Charlie nodded, drawing on his cigarette, while a smile of his own formed. His oily brow shimmered in the low, warm light, plastered with pasty strands of chestnut hair that tickled his neck. He lowered his cigarette, pinched between his thin fingers. Billows of ashen smoke then plowed through his grin, a warbled snigger reverberating through his throat while the burn of nicotine ignited the lining of his esophagus. A hint of cooling mint spread through his nostrils and simmered on his tongue while spilling smog to the ceiling, courting with the rest. “I thought I told ya’ not say dumb shit like that to me, Lyle.”

The man chuckled, dipping his head in acknowledgement. Charlie flicked the burnt butt into the bucket, piled with month's worth of kin, and got to the task of pouring a straight scotch. He slid the surprisingly clear glass across the countertop. Lyle merely nodded again, in thanks. Before they could continue their conversation, a sniveling creature from across the room ordered another round for his table. Bottle caps were piled in the midst of the hunched posse. The bent, tin coins were laid out in uneven droves amidst the cards, an immodest betting arrangement. Without a word, Charlie went to filling the order. Gracing their table with liquid poison, and taking the rubbish with him. Unceremoniously, Charlie dumped his gritty gifts into the sink and turned to see Lyle shoot his stare into his cup with a frown.

“Awe, Lyle, the rats get to you again? Couldn’t afford the rent this month either, eh?”

The man replied by taking a drink. Charlie leaned forward, resting his palms against the counter. He stared until Lyle set the glass back down, but he refused to meet the young man’s gaze. “How long have I been comin’ here, Charles?”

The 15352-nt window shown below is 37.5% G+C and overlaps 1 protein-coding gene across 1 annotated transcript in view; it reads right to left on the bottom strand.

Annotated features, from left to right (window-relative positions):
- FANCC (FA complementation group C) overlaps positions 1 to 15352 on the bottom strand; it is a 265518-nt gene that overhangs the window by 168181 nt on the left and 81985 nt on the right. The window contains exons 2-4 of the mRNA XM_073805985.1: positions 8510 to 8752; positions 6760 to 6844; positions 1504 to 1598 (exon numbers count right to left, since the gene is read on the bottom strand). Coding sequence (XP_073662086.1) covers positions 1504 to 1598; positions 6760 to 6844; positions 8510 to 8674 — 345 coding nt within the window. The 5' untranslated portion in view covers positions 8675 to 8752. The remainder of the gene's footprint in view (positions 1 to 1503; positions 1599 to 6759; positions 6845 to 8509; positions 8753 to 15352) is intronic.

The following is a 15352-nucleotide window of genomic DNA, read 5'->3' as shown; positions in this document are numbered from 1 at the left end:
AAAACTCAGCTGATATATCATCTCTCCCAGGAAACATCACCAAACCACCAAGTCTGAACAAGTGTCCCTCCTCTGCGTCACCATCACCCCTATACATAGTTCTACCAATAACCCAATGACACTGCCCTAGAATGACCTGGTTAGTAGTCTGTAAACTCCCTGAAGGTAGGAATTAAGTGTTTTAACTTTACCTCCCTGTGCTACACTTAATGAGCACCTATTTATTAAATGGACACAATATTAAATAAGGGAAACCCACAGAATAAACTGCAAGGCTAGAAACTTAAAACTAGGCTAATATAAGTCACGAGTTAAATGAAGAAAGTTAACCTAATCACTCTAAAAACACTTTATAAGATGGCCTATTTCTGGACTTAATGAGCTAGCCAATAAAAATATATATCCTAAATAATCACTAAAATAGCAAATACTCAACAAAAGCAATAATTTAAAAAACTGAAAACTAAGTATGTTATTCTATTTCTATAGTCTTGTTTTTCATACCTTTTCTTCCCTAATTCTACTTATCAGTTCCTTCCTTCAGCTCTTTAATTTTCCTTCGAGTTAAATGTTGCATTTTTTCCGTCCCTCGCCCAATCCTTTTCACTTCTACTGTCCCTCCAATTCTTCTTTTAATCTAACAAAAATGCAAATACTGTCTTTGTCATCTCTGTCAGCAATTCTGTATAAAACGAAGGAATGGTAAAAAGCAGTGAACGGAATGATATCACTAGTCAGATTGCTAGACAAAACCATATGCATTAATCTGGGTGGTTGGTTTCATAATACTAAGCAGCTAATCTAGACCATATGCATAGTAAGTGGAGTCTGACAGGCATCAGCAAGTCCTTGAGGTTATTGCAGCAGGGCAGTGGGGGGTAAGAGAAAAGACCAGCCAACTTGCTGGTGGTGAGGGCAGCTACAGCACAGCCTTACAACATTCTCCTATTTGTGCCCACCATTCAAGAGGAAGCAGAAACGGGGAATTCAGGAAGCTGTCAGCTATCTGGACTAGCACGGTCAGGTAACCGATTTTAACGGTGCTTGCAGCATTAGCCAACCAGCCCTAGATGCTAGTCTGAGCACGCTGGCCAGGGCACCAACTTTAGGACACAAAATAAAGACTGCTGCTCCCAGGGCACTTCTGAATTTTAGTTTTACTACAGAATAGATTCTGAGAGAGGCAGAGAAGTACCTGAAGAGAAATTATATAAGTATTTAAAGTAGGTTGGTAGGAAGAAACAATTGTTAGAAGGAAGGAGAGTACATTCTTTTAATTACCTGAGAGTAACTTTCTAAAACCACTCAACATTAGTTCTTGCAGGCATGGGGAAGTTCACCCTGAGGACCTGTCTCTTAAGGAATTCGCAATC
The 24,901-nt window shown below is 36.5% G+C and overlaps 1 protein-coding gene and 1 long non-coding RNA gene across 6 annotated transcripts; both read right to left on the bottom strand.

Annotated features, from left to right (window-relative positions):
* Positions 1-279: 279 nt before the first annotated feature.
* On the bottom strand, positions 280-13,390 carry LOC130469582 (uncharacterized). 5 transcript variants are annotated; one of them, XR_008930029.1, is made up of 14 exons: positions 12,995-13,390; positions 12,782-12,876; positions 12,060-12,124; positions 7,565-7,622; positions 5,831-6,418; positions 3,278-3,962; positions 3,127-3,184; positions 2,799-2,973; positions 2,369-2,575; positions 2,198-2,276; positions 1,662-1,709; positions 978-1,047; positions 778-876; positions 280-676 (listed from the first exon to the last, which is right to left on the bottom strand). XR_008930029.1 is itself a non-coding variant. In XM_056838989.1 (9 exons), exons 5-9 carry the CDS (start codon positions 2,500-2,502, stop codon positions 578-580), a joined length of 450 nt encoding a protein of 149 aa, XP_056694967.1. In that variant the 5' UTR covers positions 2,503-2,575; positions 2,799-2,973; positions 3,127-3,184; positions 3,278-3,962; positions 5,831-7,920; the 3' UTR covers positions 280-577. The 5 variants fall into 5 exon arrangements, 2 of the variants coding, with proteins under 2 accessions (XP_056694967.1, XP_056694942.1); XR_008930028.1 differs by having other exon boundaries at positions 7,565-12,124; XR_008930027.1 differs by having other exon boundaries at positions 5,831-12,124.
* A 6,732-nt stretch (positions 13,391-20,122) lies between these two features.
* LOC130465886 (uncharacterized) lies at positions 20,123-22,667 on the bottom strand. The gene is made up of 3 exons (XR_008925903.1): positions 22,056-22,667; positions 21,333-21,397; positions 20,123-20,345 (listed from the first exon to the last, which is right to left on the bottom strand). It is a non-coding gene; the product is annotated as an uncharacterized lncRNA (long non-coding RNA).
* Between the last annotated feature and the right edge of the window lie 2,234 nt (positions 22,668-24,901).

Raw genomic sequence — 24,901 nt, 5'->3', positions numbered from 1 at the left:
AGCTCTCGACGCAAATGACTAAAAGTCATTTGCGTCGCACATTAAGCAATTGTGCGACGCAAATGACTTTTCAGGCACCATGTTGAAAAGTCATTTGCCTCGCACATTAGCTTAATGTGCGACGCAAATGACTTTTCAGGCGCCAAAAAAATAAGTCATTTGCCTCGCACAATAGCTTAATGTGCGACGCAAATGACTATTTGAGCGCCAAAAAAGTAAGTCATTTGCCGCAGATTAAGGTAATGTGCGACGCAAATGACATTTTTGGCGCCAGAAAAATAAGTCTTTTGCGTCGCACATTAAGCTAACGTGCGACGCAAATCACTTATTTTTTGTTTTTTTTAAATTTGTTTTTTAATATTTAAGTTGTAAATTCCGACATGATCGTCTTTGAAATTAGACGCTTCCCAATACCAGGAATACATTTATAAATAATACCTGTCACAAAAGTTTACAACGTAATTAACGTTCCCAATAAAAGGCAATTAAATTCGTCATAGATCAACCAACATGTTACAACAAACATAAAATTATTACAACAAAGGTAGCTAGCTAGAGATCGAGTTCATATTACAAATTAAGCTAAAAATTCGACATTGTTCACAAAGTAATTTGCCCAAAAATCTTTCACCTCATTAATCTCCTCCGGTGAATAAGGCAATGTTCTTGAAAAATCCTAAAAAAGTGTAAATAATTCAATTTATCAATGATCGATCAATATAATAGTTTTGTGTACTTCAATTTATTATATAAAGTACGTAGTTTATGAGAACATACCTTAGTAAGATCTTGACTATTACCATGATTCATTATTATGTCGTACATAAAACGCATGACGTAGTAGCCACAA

He winced at the name. Only an Addleton was called Charles. “Eh, about three months. Why? Ya’ lose track of time wanderin’ Sentosa?” Charlie sucked through his teeth, grit pooling against his gums. “That explains your rent issue, Lyle. Unless you wasn’t plan on stayin’. Got somewhere to be by now, instead?”

Lyle grimaced, quirking his head to the side. The amber liquid in his cup reflected the crestfallen face of a man that used to stand behind this very counter top, choked by words he was too cowardly to spit. “No. I’m meant to be here all right…”

The old man flicked his gaze upwards, through the greasy sheet of his peppered hair, watching while Charlie fiddled with a pack of smokes. Menthol, of course. Lyle’s hand slowly rocked the glass in his hand on its axis, the cup softly sang against the aged wood. Beneath the clicking of Charlie’s lighter, he sighed, as if beckoning the bartender with the submissive gesture.

The orphaned son pocketed his habit and glanced warily towards Lyle’s unrelenting stare, the amber light from the cigarette igniting both of their faces. A shared warmth, a near resolution amidst the clamor of the dainty bar. A memory of an excited sixteen-year-old standing behind this very bar washed in afternoon glow, many heads shorter than what he was now, and a Father with a proud smile nodding down to him. Except, those gray apologetic eyes, fondly calling to him, turned into black beady orbs. A twitch of long whiskers, and nervous lips. Obscuring the man that had once been. The reaction of sheer disgust that brought a scowl across Charlie’s sunken features, was well deserved for the oldest rat in Sentosa. Unrecognizable from his journey across the country, on tentative foot. An unannounced accomplishment comes far too little, too late. Unworthy of notice. A drunkard’s true funeral was at the hands of his son’s disdain.

Charlie’s lips tugged across his yellowed teeth in a subtle sneer, and he breathed a cloud of twisting ash. “Then, let dead men lie.”

Folio · 2017